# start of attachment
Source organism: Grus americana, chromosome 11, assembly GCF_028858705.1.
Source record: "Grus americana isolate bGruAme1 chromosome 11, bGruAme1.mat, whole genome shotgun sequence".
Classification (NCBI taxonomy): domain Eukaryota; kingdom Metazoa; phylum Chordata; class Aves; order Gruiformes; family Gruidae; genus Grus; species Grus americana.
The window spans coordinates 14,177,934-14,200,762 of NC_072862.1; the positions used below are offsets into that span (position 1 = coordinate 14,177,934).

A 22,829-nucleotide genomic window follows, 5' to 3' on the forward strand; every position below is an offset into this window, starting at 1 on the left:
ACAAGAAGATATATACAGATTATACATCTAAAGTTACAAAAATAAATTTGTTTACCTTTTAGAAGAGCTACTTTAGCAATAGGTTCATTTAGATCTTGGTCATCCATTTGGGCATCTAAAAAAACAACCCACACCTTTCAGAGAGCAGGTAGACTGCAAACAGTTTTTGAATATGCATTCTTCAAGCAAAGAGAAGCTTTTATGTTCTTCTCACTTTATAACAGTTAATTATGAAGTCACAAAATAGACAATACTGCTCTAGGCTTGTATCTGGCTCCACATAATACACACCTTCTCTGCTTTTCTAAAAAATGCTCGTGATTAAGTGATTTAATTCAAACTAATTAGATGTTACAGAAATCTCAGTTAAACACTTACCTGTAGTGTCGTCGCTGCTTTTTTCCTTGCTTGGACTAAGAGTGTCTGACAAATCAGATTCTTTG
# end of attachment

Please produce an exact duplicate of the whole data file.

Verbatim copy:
Source organism: Grus americana, chromosome 11, assembly GCF_028858705.1.
Source record: "Grus americana isolate bGruAme1 chromosome 11, bGruAme1.mat, whole genome shotgun sequence".
Classification (NCBI taxonomy): domain Eukaryota; kingdom Metazoa; phylum Chordata; class Aves; order Gruiformes; family Gruidae; genus Grus; species Grus americana.
The window spans coordinates 14,177,934-14,200,762 of NC_072862.1; the positions used below are offsets into that span (position 1 = coordinate 14,177,934).

A 22,829-nucleotide genomic window follows, 5' to 3' on the forward strand; every position below is an offset into this window, starting at 1 on the left:
ACAAGAAGATATATACAGATTATACATCTAAAGTTACAAAAATAAATTTGTTTACCTTTTAGAAGAGCTACTTTAGCAATAGGTTCATTTAGATCTTGGTCATCCATTTGGGCATCTAAAAAAACAACCCACACCTTTCAGAGAGCAGGTAGACTGCAAACAGTTTTTGAATATGCATTCTTCAAGCAAAGAGAAGCTTTTATGTTCTTCTCACTTTATAACAGTTAATTATGAAGTCACAAAATAGACAATACTGCTCTAGGCTTGTATCTGGCTCCACATAATACACACCTTCTCTGCTTTTCTAAAAAATGCTCGTGATTAAGTGATTTAATTCAAACTAATTAGATGTTACAGAAATCTCAGTTAAACACTTACCTGTAGTGTCGTCGCTGCTTTTTTCCTTGCTTGGACTAAGAGTGTCTGACAAATCAGATTCTTTG